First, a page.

Now there is almost no legal difference between registered partnership and marriage. But Ytterberg condemns the existence of separate laws as "separate but equal," a deliberate borrowing of language from U.S. civil rights history. He says he and his partner of 10 years, Lennart Johansson, will wait to tie the knot until there's a single, gender-neutral marriage statute.
"I've always said I take joy in the parties of others who register their partnerships," Ytterberg says. "But if I'm on a bus, I don't want to sit in the back."
Single marriage laws covering both hetero- and homosexual couples exist today in the Netherlands, Belgium and two Canadian provinces, Ontario and British Columbia. A Massachusetts court has ruled that gay people can't be denied the right to marry, but the legal and political fight there is not over.
Ytterberg says Sweden will inevitably adopt a single statute for gay and straight marriage, though its cautious, negotiate-everything approach may take a few more years. "To the vast majority of Swedes, gay marriage is just not a big deal," he says. In November, when his office formally called on the government to begin preparing legislation to create a single marriage statute, his news releases generated zero media coverage.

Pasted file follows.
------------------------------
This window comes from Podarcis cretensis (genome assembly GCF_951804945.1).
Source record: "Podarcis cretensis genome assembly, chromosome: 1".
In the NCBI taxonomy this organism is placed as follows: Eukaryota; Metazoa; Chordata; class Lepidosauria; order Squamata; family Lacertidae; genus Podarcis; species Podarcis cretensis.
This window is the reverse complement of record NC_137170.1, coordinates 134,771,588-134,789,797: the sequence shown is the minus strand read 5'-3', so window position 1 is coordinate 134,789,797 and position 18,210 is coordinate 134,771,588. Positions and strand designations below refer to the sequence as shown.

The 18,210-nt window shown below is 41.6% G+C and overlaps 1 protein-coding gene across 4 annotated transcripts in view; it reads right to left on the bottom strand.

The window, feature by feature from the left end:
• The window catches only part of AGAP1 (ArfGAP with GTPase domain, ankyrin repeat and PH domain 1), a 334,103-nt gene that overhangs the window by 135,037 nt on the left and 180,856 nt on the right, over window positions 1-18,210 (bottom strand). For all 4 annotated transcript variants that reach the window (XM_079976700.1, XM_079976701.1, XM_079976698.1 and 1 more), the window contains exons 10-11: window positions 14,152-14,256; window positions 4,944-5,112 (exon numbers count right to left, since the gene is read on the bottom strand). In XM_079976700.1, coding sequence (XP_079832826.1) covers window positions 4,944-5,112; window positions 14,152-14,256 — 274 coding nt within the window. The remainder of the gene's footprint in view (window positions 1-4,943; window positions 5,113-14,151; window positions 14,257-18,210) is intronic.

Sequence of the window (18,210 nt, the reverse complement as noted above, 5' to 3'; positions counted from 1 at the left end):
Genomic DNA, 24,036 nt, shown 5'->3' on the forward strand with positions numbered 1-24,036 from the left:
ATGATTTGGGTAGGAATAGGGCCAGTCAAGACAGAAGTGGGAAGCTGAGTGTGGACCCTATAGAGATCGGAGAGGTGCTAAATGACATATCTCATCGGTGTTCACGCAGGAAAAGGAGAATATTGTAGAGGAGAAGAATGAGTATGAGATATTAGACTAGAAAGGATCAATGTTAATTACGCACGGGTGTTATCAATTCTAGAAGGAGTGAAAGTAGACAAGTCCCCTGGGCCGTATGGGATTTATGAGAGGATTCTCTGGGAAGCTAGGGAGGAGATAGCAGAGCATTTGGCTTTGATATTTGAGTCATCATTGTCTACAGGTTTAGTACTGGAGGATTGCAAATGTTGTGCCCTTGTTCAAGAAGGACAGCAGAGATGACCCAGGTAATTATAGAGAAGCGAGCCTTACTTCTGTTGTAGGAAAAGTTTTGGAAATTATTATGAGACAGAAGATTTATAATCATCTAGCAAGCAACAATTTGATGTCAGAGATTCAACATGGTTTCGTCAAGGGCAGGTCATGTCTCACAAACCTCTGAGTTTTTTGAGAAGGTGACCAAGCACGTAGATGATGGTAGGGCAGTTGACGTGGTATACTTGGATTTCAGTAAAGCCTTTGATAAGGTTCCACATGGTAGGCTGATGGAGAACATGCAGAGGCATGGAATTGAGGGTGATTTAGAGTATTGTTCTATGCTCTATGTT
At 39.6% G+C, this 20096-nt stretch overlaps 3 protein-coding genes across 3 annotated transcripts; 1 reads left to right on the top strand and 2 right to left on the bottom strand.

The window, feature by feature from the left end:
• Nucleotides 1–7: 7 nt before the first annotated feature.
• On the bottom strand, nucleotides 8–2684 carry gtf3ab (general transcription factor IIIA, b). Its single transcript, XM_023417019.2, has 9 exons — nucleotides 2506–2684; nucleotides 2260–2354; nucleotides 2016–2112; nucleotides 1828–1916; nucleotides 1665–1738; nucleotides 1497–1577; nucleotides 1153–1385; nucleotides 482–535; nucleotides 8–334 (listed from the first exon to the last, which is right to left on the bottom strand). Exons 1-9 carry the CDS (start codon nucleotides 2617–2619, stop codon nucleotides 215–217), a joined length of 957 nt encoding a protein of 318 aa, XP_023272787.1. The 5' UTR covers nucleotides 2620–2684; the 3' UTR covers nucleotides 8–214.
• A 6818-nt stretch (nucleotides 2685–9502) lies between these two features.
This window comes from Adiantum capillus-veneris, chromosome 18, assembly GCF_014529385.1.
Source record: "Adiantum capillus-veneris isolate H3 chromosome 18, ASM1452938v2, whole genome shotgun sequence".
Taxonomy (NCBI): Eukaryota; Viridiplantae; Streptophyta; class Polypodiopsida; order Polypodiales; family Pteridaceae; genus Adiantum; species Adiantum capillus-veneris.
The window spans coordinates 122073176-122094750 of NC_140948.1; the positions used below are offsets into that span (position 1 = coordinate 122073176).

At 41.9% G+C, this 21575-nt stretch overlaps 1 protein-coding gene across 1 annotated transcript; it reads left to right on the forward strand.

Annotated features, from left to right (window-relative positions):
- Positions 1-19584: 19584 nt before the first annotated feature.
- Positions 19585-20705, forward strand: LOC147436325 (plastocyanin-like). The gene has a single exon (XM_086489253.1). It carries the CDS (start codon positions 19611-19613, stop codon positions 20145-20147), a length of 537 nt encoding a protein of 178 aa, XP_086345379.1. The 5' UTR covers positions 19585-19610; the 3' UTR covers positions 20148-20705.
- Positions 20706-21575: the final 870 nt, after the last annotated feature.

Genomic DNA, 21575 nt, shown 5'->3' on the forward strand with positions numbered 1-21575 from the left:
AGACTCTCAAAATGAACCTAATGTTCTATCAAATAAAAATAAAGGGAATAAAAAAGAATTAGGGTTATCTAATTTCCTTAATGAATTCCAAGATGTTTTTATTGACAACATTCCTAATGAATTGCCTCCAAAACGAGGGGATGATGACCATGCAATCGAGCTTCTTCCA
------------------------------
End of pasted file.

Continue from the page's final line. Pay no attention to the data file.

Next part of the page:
In the United States, by contrast, gay marriage has emerged as a deeply polarizing issue, most recently in the form of bills pending in both houses of Congress to amend the Constitution to define marriage as between a man and a woman. President Bush has expressed support for such a move; his leading Democratic opponent, Howard Dean, is a hero in gay circles for presiding over the creation of civil unions in Vermont.
Advocates on both sides in the debate attribute the hot-button status of gay marriage in the United States to the importance of religion in American life and culture.
Gay marriage "is uniquely contentious here," says Lisa Bennett, director of the family project of the Human Rights Campaign, the nation's largest gay and lesbian political group. "I think it relates to the mix of religion with civil rights. We have a hard time separating them despite our constitutional separation of church and state."